We do know that in 1142, Petronella, then in her early or mid teens, began an affair with King Louis’ much older, war-scarred second cousin, Ralph of Vermandois. He had lost an eye in a siege, when struck by an arrow, but as well as being a warrior, he was a valued and experienced courtier. He also liked the ladies. Chronicler John of Salisbury tells us that even when ordered to abstain from intercourse by his doctors, he paid them no heed because he was ‘very uxorius’. He was married to Leonora – some say niece of Count Theobald of Blois (Ralph Turner, Douglas Boyd, Marion Meade, Desmond Seward, Marjorie Chibnall, Amy Kelly) some say sister of (Alison Weir, Wikipedia) and some say first cousin (Ivan Goubry). You see what I’m up against when researching?! Anyway, the couple were keen to wed and three bishops – including Ralph’s brother, Simon Bishop of Noyon, annulled Ralph’s first marriage. The Pope, on receiving a complaint from Theobald of Champagne on his disparaged sister’s/niece’s/cousin’s/take your pick behalf, immediately reversed the annulment and put Ralph and Petronella under interdict. Without going into masses of political detail at this stage, it caused tremendous political upheaval and was partly the cause of a war between France and Champagne.
Ralph and Petronella weathered the storm and Petronella bore Ralph either two or (here we go again) 3 children. Some time in the early 1150’s she died…. Or did she? Off I go to bang my head on the table.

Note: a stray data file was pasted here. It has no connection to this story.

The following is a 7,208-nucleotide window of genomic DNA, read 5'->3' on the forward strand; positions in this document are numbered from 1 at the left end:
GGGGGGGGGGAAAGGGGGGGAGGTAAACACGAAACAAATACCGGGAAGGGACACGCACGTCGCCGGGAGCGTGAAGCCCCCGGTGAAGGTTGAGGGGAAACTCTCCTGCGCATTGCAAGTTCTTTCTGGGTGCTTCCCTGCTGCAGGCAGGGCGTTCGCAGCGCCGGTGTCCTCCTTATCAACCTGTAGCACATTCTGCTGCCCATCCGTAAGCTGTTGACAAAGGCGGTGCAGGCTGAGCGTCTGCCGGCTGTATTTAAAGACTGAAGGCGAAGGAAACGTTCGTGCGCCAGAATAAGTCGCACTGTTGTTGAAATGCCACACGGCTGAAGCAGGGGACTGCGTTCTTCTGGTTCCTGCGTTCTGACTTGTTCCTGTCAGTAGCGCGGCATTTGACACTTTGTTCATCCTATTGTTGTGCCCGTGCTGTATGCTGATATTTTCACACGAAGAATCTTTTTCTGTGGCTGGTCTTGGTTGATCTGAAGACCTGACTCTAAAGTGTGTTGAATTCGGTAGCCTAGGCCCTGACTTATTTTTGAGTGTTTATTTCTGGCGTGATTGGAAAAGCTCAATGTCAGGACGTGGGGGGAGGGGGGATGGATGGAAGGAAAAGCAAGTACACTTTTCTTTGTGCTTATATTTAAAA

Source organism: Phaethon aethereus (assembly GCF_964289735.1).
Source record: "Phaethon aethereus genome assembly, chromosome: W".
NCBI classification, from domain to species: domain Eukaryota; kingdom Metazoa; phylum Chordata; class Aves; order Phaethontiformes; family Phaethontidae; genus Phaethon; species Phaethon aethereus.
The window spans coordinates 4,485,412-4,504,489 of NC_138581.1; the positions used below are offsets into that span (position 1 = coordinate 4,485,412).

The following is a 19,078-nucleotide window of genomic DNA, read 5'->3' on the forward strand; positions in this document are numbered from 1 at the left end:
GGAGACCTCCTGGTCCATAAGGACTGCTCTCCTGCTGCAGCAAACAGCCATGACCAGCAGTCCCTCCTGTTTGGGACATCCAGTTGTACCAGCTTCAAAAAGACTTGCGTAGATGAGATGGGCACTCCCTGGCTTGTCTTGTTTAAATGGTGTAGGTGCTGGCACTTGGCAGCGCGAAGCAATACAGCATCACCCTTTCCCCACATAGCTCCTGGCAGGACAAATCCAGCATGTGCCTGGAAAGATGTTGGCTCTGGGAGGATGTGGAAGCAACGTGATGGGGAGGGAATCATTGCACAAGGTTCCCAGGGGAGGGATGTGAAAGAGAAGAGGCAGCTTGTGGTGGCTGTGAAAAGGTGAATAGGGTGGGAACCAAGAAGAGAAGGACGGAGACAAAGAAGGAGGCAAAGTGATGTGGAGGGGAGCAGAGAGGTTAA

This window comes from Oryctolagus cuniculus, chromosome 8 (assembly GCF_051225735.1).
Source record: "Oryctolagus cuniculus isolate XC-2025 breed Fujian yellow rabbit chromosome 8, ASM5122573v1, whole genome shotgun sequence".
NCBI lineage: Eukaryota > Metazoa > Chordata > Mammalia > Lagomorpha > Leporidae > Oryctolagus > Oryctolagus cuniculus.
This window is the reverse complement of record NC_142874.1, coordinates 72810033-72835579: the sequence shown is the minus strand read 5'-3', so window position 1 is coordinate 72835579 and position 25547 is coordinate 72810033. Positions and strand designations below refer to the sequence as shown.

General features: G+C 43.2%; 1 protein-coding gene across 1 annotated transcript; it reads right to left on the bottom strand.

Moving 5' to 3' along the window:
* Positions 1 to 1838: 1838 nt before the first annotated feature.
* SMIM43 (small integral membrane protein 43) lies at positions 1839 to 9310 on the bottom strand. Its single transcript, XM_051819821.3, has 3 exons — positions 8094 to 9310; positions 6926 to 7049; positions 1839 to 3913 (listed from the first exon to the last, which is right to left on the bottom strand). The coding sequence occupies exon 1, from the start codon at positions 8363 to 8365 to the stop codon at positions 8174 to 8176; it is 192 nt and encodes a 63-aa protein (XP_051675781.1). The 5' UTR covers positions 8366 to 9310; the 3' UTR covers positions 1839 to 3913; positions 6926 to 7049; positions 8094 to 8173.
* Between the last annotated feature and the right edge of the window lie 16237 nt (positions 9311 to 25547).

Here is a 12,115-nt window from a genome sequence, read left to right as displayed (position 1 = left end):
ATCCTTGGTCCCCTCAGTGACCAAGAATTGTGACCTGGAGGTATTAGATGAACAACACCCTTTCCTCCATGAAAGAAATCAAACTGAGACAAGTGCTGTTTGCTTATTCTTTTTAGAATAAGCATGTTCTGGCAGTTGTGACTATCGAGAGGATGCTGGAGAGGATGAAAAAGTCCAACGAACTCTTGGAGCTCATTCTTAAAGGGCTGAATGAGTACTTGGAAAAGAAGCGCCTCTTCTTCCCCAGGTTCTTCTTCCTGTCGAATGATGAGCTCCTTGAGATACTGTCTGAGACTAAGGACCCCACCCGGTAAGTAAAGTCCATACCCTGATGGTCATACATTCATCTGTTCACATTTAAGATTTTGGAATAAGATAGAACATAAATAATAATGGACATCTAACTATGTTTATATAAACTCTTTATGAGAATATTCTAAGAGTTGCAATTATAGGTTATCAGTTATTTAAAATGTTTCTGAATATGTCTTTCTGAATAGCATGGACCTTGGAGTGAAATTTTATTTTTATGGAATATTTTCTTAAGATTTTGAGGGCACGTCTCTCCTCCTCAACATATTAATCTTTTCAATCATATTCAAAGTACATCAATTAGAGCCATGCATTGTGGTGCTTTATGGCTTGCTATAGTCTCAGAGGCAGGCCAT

UK Wikipedia says: “ However, Petronilla and Raoul divorced in 1151, as he remarried the next year. Petronilla remained a member of the French royal court and a constant companion to her sister Eleanor while she was imprisoned by her husband King Henry II in England and Wales. After Henry's death, Eleanor was freed, and Petronilla planned on returning to France. Yet, records of Petronilla after 1189 are scarce. It is believed that she came down with a fever on her voyage from England back to France and died in early 1190 before her arrival at port.
There are no sources given for this bit of information, although the entire article is quoted as sourced from a French work by Patrick van Kerrebrouck (2000). Les Capétiens 987–1328. Since I have no access to this work, I can’t check the veracity or whether Petronella’s death is mentioned in it. Records of Petronella before 1189 are hardly leaping out of the woodwork, and I suspect that here ‘scarce’ is a euphemism for ‘non existent.’
French Wikipedia says she died after 1151 and that Ralph was widowed. ‘devenu veuf’ In 1152 he married his 3rd wife Lauretta of Alsace.
Chronicler John of Salisbury writing circa 1164 says ‘She did not survive for long; and though she bore a son and two daughters before her death.’…’ ‘As for Count Ralph, he married his 3rd wife, a daughter of Thierry count of Flanders called Laura.’This being from primary source it’s more promising.Then I came across this url.http://fmg.ac/Projects/MedLands/AQUITAINE.htm#AelisPetronilledied1153